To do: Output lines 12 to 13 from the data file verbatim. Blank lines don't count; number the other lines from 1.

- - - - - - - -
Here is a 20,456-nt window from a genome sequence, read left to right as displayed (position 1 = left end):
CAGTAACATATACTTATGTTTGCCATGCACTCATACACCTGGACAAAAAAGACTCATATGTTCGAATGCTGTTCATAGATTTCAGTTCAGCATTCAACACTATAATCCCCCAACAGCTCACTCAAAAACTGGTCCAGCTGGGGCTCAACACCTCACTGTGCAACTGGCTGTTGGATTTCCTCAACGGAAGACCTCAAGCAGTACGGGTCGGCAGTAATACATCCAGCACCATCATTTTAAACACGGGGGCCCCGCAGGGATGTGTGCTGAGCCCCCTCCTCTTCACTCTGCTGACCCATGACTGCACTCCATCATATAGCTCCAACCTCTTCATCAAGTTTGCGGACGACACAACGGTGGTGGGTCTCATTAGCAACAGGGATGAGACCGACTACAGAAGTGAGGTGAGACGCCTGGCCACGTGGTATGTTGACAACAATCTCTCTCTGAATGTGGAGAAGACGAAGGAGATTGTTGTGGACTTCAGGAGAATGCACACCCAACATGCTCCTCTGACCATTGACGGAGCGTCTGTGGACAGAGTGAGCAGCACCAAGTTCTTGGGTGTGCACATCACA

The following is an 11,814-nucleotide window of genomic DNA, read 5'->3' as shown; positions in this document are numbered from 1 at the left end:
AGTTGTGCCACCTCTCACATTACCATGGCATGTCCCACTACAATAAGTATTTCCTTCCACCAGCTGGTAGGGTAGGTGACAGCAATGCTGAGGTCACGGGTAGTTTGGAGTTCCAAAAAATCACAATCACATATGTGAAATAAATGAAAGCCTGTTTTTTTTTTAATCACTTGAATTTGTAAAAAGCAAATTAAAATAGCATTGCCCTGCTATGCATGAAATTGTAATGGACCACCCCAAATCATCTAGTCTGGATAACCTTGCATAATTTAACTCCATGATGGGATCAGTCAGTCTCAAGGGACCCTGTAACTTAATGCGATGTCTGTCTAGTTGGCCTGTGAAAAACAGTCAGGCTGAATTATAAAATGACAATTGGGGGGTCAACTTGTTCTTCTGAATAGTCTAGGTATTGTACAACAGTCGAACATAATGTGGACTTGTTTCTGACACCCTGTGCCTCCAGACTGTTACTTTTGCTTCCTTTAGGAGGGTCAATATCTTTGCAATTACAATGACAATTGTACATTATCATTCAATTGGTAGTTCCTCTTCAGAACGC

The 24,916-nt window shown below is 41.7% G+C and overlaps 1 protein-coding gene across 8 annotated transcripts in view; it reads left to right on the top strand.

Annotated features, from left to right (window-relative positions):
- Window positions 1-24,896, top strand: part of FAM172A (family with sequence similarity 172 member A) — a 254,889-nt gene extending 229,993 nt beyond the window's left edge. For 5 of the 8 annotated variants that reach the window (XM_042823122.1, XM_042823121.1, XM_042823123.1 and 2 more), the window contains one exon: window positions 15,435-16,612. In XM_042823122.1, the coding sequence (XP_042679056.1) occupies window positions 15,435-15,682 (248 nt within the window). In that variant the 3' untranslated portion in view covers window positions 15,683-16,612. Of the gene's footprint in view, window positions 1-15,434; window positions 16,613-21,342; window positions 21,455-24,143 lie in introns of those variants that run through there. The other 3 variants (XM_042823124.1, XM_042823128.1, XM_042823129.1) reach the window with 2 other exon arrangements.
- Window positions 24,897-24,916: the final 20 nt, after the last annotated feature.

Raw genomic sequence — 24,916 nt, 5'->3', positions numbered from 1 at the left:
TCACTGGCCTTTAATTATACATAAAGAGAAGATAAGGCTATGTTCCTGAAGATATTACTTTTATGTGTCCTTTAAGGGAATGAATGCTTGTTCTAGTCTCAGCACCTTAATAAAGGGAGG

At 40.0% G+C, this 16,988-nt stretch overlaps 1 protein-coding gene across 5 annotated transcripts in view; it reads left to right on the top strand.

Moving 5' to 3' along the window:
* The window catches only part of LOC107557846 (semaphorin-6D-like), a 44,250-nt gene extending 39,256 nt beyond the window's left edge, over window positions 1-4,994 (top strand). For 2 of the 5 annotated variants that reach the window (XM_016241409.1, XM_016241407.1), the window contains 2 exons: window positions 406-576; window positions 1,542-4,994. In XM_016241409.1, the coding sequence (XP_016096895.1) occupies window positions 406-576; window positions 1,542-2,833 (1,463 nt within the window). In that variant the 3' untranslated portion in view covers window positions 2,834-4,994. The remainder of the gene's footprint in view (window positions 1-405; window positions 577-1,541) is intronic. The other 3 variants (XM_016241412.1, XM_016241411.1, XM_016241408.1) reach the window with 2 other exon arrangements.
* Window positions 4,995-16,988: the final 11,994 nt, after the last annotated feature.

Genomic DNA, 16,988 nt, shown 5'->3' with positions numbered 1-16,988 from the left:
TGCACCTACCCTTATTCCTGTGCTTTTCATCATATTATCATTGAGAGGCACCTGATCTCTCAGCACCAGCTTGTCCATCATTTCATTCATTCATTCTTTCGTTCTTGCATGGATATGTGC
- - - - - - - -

Moving 5' to 3' along the window:
* The window catches only part of LOC107557846 (semaphorin-6D-like), a 44,250-nt gene extending 39,256 nt beyond the window's left edge, over window positions 1-4,994 (top strand). For 2 of the 5 annotated variants that reach the window (XM_016241409.1, XM_016241407.1), the window contains 2 exons: window positions 406-576; window positions 1,542-4,994. In XM_016241409.1, the coding sequence (XP_016096895.1) occupies window positions 406-576; window positions 1,542-2,833 (1,463 nt within the window). In that variant the 3' untranslated portion in view covers window positions 2,834-4,994. The remainder of the gene's footprint in view (window positions 1-405; window positions 577-1,541) is intronic. The other 3 variants (XM_016241412.1, XM_016241411.1, XM_016241408.1) reach the window with 2 other exon arrangements.